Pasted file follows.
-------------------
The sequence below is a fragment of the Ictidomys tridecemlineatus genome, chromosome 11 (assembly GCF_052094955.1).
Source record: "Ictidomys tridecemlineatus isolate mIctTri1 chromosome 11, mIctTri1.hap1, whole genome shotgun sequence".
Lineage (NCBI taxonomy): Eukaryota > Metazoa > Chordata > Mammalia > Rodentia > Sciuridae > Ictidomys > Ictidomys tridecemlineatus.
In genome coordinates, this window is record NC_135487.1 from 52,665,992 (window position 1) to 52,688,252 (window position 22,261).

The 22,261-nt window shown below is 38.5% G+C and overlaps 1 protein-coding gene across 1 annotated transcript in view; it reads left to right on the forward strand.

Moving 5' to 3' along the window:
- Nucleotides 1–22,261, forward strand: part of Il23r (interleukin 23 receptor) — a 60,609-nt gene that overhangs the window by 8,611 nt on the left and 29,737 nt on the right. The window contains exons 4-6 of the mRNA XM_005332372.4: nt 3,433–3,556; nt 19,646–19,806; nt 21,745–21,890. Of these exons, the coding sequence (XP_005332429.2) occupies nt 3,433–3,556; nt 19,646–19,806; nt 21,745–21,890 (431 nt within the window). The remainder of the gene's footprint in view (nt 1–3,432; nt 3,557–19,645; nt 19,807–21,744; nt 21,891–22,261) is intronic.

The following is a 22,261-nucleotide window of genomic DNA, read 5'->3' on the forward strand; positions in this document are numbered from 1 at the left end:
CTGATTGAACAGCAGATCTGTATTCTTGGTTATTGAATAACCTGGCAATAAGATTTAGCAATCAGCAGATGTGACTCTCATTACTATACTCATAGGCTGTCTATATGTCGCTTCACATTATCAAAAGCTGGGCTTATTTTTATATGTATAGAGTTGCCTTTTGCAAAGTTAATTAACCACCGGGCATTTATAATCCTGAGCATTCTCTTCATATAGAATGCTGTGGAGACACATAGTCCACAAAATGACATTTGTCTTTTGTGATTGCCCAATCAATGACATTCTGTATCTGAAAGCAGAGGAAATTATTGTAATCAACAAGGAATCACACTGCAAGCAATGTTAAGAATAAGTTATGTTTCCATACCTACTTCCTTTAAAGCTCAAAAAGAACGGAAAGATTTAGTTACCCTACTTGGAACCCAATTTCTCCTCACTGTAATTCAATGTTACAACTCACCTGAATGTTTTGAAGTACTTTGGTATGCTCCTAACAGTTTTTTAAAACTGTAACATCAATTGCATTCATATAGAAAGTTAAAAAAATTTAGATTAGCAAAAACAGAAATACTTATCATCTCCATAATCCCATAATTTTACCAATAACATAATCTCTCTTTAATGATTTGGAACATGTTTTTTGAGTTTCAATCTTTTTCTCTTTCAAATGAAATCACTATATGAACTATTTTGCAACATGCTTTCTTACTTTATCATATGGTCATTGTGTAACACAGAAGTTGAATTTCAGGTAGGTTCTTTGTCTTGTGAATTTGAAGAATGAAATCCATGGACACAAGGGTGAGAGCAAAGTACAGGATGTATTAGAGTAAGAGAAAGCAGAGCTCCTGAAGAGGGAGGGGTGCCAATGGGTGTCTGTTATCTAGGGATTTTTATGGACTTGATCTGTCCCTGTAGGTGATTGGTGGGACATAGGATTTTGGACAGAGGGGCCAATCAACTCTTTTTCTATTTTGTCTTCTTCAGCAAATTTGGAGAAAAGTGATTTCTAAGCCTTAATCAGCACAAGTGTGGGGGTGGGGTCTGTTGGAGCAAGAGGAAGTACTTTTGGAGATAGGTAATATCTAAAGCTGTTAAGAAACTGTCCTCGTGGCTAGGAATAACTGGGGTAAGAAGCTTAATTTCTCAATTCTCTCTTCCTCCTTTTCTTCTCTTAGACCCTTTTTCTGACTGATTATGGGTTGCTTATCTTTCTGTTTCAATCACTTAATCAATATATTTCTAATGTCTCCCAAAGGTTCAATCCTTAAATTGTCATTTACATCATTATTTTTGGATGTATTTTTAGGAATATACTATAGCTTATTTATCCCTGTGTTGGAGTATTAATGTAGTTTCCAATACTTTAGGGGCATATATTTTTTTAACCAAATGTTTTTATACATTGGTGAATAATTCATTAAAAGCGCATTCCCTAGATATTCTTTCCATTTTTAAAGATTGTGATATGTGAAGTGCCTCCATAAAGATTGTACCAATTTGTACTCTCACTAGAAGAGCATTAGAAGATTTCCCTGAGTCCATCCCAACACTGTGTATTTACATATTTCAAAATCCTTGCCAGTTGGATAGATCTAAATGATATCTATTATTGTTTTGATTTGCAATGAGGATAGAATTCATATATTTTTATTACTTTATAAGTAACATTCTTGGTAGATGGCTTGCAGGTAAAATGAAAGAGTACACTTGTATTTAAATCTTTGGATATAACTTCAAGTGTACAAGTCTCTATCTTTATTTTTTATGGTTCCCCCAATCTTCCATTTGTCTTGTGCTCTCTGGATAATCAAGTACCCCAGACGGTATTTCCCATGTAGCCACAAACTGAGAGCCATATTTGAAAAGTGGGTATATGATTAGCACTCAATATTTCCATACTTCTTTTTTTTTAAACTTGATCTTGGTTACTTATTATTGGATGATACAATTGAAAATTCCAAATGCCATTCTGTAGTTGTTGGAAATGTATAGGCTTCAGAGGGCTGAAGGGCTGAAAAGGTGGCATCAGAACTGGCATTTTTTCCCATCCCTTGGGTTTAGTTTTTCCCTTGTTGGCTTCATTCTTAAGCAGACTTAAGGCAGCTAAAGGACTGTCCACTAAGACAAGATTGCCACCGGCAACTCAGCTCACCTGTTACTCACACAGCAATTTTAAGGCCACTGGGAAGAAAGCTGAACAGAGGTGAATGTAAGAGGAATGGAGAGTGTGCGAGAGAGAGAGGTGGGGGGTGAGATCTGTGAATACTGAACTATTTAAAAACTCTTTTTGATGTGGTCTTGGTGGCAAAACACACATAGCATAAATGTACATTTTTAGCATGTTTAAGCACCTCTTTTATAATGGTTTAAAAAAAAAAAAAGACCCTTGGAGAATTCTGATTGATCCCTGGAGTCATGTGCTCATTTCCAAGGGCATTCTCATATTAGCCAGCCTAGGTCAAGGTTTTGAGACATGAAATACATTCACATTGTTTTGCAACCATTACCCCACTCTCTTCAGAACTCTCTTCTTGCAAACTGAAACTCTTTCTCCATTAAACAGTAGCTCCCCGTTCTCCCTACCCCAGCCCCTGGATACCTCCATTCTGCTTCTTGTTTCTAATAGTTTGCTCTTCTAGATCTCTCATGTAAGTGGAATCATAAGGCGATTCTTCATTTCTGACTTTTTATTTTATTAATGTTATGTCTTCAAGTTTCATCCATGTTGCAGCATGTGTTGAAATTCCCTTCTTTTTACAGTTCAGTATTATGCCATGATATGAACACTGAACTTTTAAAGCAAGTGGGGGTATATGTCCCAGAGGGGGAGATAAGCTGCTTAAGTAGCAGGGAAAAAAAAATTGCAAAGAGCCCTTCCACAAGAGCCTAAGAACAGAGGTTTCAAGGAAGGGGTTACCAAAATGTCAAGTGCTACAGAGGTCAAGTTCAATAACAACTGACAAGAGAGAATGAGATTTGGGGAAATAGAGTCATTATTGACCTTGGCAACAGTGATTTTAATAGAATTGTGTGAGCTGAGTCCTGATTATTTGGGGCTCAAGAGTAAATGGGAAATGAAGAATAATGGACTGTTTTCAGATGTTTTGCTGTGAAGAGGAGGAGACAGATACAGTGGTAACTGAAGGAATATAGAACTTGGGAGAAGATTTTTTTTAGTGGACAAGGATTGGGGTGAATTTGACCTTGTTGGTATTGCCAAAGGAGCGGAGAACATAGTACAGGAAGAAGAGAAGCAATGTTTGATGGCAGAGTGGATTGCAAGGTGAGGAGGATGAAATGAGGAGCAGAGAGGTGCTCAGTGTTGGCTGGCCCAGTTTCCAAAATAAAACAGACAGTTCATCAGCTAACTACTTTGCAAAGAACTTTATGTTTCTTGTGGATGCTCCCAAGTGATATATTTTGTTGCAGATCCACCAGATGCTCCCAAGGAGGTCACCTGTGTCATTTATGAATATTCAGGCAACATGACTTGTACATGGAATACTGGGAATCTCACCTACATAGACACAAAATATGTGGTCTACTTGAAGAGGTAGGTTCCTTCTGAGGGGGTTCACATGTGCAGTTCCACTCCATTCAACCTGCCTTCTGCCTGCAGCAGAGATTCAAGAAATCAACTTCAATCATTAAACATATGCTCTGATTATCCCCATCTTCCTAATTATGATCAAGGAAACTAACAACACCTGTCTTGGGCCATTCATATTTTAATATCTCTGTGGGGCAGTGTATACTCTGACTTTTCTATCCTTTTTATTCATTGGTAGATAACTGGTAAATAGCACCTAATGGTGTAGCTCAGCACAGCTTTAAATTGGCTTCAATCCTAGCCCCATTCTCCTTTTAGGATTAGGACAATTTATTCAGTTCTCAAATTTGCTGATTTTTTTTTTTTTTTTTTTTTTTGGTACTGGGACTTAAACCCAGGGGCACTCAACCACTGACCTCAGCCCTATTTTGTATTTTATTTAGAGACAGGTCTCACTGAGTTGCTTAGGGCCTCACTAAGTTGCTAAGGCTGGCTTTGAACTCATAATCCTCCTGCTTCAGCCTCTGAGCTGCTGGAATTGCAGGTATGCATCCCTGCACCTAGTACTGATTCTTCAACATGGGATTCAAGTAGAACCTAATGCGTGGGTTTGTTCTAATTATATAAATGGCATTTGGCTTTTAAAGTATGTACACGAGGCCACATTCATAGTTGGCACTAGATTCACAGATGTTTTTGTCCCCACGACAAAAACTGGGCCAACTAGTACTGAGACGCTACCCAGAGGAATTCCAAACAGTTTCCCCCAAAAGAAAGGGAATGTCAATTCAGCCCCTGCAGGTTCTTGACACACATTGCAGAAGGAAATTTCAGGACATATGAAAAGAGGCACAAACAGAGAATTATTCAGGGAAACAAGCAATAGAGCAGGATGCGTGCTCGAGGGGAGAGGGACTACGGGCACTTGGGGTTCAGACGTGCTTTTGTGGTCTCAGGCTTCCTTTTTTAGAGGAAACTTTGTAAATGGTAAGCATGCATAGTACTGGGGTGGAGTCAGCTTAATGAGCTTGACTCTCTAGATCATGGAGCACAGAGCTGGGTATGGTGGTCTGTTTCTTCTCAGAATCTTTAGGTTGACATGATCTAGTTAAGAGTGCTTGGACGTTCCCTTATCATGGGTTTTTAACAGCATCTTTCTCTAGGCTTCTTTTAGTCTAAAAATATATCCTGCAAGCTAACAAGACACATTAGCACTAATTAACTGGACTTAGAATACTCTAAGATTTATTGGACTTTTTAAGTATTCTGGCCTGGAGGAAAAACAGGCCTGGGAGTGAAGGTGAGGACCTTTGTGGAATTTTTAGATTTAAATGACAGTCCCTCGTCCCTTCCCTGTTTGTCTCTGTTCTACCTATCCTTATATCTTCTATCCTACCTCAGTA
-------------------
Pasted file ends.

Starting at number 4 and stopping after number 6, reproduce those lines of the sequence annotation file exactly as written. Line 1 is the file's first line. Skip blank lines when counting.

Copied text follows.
In genome coordinates, this window is record NC_135487.1 from 52,665,992 (window position 1) to 52,688,252 (window position 22,261).

The 22,261-nt window shown below is 38.5% G+C and overlaps 1 protein-coding gene across 1 annotated transcript in view; it reads left to right on the forward strand.

Moving 5' to 3' along the window: